Cytoskeleton Dynamics: Actin in Cell Invasion


Basement membrane (BM) is a dense sheet of specialised extracellular matrix that separates epithelial layers of cells from the underlying tissue. The penetration of cells through BM barriers, called ‘invasion’, is an important process during normal tissue development and in cancer metastasis. To enable invasion, the cell adopts different shapes and creates different protrusive structures powered mainly by actin cytoskeleton dynamics. However, the exact cytoskeletal strategy that the cell uses to cross the physical BM barrier depends on the physiological context and the physical environment, as observed by examining actin structures in invading cancer and immune cells, and in cells that invade during developmental processes such as angiogenesis and anchor cell invasion in Caenorhabditis elegans.

Key Concepts

  • Actin polymerisation and actomyosin contraction can generate cell shape changes such as protrusions.
  • Different actin‐binding proteins produce protrusions of different architecture and function.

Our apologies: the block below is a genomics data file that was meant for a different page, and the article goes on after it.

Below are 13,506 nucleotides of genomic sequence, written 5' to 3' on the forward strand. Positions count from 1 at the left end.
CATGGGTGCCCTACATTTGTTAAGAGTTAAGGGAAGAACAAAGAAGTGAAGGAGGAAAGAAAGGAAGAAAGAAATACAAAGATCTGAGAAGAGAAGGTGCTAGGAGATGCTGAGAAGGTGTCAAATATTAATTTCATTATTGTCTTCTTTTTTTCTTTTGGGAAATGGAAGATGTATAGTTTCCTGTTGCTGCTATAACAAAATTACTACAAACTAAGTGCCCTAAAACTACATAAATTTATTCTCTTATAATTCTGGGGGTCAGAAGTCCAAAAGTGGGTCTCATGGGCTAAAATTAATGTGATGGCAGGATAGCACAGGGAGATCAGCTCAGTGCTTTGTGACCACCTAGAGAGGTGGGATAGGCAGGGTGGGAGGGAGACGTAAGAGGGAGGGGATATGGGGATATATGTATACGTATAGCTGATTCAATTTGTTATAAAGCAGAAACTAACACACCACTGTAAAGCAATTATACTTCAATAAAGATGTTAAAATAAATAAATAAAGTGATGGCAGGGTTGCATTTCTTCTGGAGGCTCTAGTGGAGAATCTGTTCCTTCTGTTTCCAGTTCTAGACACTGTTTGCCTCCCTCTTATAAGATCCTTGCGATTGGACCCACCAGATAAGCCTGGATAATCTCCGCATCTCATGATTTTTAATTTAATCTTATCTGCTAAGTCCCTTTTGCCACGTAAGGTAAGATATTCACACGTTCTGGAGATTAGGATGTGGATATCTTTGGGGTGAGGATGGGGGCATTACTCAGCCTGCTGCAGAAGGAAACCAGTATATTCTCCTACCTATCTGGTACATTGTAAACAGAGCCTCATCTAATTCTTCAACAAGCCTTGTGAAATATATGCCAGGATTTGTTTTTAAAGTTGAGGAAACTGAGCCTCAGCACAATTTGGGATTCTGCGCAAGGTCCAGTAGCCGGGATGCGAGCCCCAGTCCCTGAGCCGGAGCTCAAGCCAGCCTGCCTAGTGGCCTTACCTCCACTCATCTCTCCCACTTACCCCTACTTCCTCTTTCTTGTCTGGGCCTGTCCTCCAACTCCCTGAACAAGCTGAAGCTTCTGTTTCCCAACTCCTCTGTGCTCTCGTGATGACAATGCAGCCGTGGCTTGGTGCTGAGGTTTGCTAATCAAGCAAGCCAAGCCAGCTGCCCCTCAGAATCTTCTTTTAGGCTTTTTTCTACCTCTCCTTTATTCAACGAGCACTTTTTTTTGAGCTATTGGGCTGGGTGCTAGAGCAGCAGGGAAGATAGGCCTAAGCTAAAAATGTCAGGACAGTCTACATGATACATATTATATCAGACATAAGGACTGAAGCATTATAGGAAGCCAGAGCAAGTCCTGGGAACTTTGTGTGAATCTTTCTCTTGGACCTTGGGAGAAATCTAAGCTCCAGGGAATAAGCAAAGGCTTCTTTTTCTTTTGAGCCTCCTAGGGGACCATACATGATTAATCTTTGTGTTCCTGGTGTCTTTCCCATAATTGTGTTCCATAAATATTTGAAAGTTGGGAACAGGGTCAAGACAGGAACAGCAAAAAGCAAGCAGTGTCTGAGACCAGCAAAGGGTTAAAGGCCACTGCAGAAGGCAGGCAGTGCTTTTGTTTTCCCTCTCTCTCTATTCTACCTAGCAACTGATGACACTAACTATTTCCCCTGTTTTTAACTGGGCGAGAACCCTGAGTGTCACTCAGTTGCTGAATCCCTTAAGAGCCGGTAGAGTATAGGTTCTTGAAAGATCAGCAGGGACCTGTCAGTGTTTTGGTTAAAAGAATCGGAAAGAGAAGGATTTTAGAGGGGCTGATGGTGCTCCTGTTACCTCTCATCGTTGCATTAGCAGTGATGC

• Shape changes and protrusions are necessary for cell invasion across basement membrane barriers.
  • Cell invasion is observed in pathological and normal developmental contexts.
  • The actin dynamics strategy employed by an invading cell depends on the environment and the physiological context.

Keywords: cell invasion; actin; myosin; podosome; invadopodium; bleb; anchor cell invasion; angiogenesis

Figure 1. Actin biochemistry in invadopodia. Scheme of a hypothetical invadopodium, summarising all actin‐binding proteins reported to be present in invasive structures in different contexts. The lipid bilayer of the cell membrane is represented by a thick grey line. Actin filaments are represented in orange, with barbed ends labelled ‘b.e.’ and pointed ends labelled ‘p.e.’.
Figure 2. Anchor cell invasion in C. elegans. (a) DIC and epifluorescence images of AC invasion in an early stage (before BM penetration) and in a late stage (BM effaced), showing the accumulation of filamentous actin at the AC/BM interface just before BM breaching and the actin‐rich protrusion that forms during invasion. Actin in the AC is labelled with Life act‐GFP and BM with mCherry‐laminin. Bar 5 µm. Rodrigo Cáceres, unpublished, 2016. (b) Scheme of what is known about actin dynamics in the AC. Actin filaments are represented in orange.


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Further Reading

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Cáceres, Rodrigo, and Plastino, Julie(Apr 2017) Cytoskeleton Dynamics: Actin in Cell Invasion. In: eLS. John Wiley & Sons Ltd, Chichester. [doi: 10.1002/9780470015902.a0001254.pub2]